The Resource Recovery Commission has asked for the recycling plan to be completed by November. Katie Lauzon said it is on pace to completed on time and the group is rolling out some aspects of it already.
PITTSFIELD, Mass. — Just before the start of Third Thursday, a city truck rolled onto North Street loaded with recycling bins.
It was a new addition to the event and it is part of the city's new focus on increasing recycling.
In the wake of the City Council rejecting Mayor Linda Tyer's plan to switch to a toter plan for residential trash pick up -- a move eyed to dramatically increase recycling and the cost the city pays to collect and dispose of refuse -- a number of people are now increasing its own recycling efforts.
Resource Recovery Commissioner Katie Lauzon has been working closely with Veronique Blanchard, a municipal assistance coordinator with the state Department of Environmental Protection, on the plan. She said an "education team" has been meeting monthly in crafting a large scale recycling plan for the fall. The hope is to get all organizations -- including the city and trash haulers Republic Services - on the same page.
Lauzon said the group is now working with the schools and are planning to do an assessment of what is being done there and bolster those efforts. They have fliers going around. They are reworking the list of items that can and cannot be recycled. They've revamped the recycling calendar so it is clearer for people and they plan to update the information provided on the city's website. And they are developing cohesive marketing material including rolling out a social media page to share information about recycling.
On Third Thursday, Blanchard and Lauzon stationed themselves outside of 100 North St. handing out recycling bins to residents who may not have had them before.
"We ended up giving away 70ish containers that night," Lauzon said.
Commissioner of Public Services David Turocy added that the city has recognized where it could be better and on Third Thursday placed an array of recycling bins downtown to help increase recycling.
"One of the things we continue to look at is public recycling because we don't have a strong public recycling program," Turocy said. "It is one of those things we constantly need to reinforce."
Guardian Life held an electrics recycling day and took in a large number of televisions. Lauzon said she'd like to see even more of such events to be held in neighborhoods where people lack the ability to travel.
Resource Recovery Commission Chairman Matthew Kerwood added that the city just recently won a small grant which will help implement the efforts.
In other business, Republic Services has responded to complaints that it was performing its job poorly. General Manager Dan Higgins reported the last two months' worth of complaints the company has had in the city.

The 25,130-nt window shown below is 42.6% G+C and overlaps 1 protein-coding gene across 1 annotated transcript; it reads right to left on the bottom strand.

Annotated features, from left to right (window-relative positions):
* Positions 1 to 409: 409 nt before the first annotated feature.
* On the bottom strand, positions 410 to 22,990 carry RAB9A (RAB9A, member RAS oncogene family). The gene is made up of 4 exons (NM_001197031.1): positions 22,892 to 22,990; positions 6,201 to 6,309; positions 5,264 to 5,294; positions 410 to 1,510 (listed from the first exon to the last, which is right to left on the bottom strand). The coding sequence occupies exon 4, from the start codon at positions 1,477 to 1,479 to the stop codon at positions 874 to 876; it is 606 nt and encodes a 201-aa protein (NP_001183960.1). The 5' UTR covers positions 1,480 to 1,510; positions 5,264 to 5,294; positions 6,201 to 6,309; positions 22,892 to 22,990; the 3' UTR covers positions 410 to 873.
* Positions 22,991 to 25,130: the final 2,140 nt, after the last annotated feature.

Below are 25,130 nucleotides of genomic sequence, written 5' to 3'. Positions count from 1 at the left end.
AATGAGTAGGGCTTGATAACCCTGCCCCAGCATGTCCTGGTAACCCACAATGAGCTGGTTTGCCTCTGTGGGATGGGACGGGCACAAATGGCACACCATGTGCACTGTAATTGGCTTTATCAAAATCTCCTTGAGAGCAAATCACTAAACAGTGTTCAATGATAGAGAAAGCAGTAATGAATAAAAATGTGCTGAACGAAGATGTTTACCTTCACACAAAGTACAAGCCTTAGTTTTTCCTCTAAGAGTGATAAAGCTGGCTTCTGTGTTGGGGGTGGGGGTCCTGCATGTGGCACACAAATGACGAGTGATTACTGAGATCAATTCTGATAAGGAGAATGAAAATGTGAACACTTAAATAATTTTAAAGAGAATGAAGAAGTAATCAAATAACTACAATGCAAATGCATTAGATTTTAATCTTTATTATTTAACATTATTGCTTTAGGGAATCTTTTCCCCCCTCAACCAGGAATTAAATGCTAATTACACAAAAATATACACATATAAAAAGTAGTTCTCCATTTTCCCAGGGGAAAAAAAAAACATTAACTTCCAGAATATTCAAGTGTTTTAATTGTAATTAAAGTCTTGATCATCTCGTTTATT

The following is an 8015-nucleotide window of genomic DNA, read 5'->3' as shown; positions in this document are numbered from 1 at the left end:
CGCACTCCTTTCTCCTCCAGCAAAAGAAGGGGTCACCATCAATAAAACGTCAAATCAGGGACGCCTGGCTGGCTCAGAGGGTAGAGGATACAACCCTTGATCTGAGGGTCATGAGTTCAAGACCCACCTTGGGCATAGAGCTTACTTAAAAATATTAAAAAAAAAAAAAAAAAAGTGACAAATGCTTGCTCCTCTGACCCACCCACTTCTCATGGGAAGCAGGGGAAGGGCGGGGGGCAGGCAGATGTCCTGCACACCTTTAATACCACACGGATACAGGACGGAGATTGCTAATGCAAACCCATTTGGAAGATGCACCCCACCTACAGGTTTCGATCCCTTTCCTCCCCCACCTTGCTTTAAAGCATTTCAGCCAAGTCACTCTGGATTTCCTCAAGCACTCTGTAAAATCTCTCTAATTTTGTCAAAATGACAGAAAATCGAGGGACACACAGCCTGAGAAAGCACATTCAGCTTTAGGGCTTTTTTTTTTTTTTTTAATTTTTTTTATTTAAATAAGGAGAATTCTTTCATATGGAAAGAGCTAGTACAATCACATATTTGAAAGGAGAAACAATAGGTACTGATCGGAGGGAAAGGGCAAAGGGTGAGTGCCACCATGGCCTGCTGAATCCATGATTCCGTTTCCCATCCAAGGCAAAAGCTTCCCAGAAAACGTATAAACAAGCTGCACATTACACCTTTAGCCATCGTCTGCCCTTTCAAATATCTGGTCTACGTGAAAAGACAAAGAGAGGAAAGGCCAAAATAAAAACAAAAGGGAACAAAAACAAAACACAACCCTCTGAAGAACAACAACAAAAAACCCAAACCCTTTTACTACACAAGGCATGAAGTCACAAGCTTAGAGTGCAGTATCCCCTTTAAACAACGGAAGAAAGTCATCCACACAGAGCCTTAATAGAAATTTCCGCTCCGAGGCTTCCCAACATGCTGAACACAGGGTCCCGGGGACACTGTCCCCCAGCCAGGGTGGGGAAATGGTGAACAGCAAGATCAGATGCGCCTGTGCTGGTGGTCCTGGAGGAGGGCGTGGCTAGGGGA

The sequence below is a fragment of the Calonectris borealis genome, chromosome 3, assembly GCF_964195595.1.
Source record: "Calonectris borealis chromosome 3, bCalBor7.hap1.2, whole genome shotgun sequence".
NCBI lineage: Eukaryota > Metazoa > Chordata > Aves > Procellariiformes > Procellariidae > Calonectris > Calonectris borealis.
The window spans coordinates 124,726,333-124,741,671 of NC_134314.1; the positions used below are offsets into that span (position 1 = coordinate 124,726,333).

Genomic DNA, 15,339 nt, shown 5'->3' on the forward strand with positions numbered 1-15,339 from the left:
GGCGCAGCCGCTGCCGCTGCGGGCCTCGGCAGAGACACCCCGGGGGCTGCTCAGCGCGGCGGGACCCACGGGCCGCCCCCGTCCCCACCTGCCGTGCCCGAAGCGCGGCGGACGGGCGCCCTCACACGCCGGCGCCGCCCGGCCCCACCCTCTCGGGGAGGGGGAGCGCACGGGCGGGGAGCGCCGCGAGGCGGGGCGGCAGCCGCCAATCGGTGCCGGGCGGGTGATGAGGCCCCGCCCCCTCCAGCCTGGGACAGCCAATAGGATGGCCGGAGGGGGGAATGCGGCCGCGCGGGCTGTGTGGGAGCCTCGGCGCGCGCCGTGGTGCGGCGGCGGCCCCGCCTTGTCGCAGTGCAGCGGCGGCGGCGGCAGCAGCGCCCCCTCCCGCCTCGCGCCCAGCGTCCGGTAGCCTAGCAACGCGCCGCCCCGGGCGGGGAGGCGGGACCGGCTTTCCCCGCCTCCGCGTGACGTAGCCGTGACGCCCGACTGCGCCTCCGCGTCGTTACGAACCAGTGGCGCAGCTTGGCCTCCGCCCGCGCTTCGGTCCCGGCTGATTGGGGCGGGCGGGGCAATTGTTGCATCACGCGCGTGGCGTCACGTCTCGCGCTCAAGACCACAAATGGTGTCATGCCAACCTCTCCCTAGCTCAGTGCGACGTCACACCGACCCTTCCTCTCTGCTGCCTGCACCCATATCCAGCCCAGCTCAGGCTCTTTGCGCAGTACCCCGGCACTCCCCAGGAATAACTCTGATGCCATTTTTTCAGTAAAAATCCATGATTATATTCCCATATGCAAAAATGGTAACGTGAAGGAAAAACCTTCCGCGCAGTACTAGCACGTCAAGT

There were 26 complain in June about missed collections, he said, and, in July, there were 42. Percentagewise, that is less than 1 percent of the households serviced. Higgins said there are two trash trucks and one recycling truck on the road every day and that in June there were nearly 150,000 visits. In July, there was an extra work day and the number of visits surpassed 150,000.
Those missed visits vary in reasons from a driver simply missing the house, to the truck stopping and going to dump while in the middle of a street and not returning back to the same place, to replacement drivers unaware of the nuances in a route, to residents not having the trash out early enough. Sometimes, such as days when it is very hot, the company is running behind schedule and residents have worried that the normal pickup time was missed.
"Some people expect us to be there at a certain time," Higgins said.
He said the company made some internal changes to make sure those calls are being addressed quicker. He said the staff was able to address the missed locations the same day they were reported the majority of the times.
"The urgency of chasing these misses, we've escalated that," Higgins said.
The Resource Recovery Commission questioned the increase in complaints from June until July. Higgins said that is often because workers are told to slow down in hot weather. There was an entire week with temperatures in the 90s. Also in July, many employees take vacations and there are more replacement drivers.
Some of the other typical complaints heard are the replacement of the trash cans. The company has increased its emphasis on having drivers and helpers put cans back where they came from.
Another complaint is that recycling has been thrown in with regular trash. Higgins said often that was because there had been garbage in the recycling. Instead of picking through and separating, many drivers were just tossing the entire thing into the trash. He said drivers are now asked to pull out the trash, recycle the rest, and then sticker the non-trash items so that residents know what can and cannot be recycled.
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U.S. Sen. Edward Markey made three stops in the Berkshires on Friday to speak on education, technology climate change, health care, racial justice and other issuing affecting the nation. click for more